The 3-D Story Arrives

Pop Lit Fiction

The wait is over. Anticipation ends. The moment has arrived. The new story has pulled up outside. We present an attempt at–

THE 3D SHORT STORY

Keep in mind that this modest tale, set in Detroit and environs, is an experiment. An early modernist-pop prototype. Various angles are tried. Switching of viewpoint. Not every one of the angles may work.

Also remember it’s fiction– a work of the imagination. A story. These aren’t real people.

The story is “Vodka Friday Night.”

A foray into the literary unknown. More attempts to enter uncharted literary territory will be made. Soon.

When Stacey walked through parties or clubs, whether downtown Detroit or in her home town, she carried herself with aloofness which some mistook for conceit and others saw as mystery. She floated like a princess, or an empress, at least a celebrity, and everybody believed it.

***

To read arguments for why the literary art needs to change, go to our NPL News blog.

333DDD 2-page-001 - Edited

ON OTHER FRONTS, the All-Time American Writers Tournament resumes shortly at one of our other blogs with a look at “American Literature’s Most Charismatic Writers.” Don’t miss it!

*******

(Art: “The Arrival” by Christopher Richard Wynne Nevinson.)

Advertisements

Short Sharp Fiction

Pop Lit Fiction

AS WE WAIT to introduce to the world in one month the innovation we call the 3D Short Story, we have a couple fictional works to present first. (As well as several new poems.) The two fictional works are different from the norm– in keeping with our 2019 mission to present new experiences to New Pop Lit readers.

The first of the two stories, by talented story writer Sophie Kearing, is “This Is.” We hope you enjoy it.

Every time she thinks about me, the skeletal digits of an invisible hand squeeze all the comfort from me like juice from a lemon. The hand keeps me firmly planted in the darkness, unable to reach any of the good feelings.

****
ALSO, we have a new post at our NPL News blog about the aforementioned 3D Story– and whether critics of all varieties will be ready for it. Is literary change upon us? Maybe!

*******

(Public domain art c/o stockfreeimages.com.)

Edgy Fiction

Pop Lit Fiction

TODAY we feature tough new fiction looking at the punk rock scene in New York City during a period when the monster metropolis itself was uber-tough– “Raga Punk Rock” by E.H. Davis.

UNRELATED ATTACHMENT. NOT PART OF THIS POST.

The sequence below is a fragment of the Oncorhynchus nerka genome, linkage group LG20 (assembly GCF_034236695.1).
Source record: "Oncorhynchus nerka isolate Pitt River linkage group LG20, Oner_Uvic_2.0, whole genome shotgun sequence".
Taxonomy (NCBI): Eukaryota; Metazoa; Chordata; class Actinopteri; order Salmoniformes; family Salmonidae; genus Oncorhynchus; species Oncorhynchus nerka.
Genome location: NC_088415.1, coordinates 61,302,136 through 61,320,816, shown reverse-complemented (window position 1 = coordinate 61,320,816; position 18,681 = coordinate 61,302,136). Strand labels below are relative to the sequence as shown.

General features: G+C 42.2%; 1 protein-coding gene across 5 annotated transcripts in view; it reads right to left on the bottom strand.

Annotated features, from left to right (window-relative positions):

The author describes the story as “a portrait of a recognizable character from the 70’s punk rock scene in New York City. My intention was to explore the Zeitgeist of angst that drove the youth of that period to a slow slide into alienation and suicide.”

Suffice it to say it’s an excellent story, with a New York vibe– we both loved it, including the ending. You’ll want to read it.

Shivering in a thin, parachute-silk jacket, collar up, red beret atop his curly mane, twenty-five-year-old Angelo streaked south on Manhattan’s Fifth Avenue, swerving around the puddles in his high lace-up boots, eyes downcast, alert for anything of value on the abandoned streets.

George_Bellows_-_New_York (1)****

SPEAKING OF FICTION, work in the labs at New Pop Lit Headquarters continues on the quixotic project we’re calling the 3D short story.  For information on what that’s about, see this post at our New Pop Lit News blog, or this one.
****

(Art: “The Knife Grinder” by Kazimir Malevich; “New York” by George Bellows.)

New Pop Lit Goes International

book review, Pop Lit Fiction

WE EXPECT New Pop Lit to eventually be a worldwide phenomenon, so we’re not averse to spotlighting writers from around the world. We’ve published or presented writers from UK, Germany, Poland, Canada, Malta, Italy, Belarus, Spain, Israel, Switzerland– and we’ve had readers on every continent, with the possible exception of Antarctica.

Today we present new fiction, “The Major,”  by renowned Russian author Vladimir Kozlov, translated by Andrea Gregovich. Worth reading for its realism but also to see what’s happening in other literary scenes.